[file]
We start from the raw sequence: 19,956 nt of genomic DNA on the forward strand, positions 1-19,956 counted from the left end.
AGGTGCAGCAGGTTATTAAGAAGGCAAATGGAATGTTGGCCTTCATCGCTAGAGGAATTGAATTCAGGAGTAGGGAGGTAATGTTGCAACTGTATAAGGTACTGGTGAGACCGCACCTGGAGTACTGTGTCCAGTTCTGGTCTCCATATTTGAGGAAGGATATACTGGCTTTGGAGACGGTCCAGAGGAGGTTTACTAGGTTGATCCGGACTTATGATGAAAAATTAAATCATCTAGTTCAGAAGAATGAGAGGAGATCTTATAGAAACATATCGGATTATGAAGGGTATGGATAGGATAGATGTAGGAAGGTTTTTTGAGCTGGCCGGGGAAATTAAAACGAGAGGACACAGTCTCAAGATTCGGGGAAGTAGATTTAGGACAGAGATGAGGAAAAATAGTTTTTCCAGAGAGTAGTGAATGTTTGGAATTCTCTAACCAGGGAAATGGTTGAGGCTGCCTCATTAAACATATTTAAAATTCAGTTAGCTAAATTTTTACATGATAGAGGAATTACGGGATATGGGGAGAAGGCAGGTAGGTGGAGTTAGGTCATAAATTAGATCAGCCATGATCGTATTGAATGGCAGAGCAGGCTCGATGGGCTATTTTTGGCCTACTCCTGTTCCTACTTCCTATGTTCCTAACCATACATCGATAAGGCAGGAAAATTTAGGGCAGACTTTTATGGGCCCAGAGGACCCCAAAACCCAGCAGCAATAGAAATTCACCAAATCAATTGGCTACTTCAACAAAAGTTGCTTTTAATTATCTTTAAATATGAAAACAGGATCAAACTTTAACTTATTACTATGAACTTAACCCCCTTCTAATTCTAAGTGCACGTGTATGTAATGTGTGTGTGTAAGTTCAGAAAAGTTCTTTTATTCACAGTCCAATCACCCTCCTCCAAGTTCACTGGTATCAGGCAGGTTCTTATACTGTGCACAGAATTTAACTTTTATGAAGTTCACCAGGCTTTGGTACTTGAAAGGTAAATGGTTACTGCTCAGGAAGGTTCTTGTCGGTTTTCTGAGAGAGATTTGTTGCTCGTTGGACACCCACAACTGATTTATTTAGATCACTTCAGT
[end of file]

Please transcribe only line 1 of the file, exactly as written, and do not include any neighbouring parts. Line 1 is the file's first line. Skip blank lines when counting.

We start from the raw sequence: 19,956 nt of genomic DNA on the forward strand, positions 1-19,956 counted from the left end.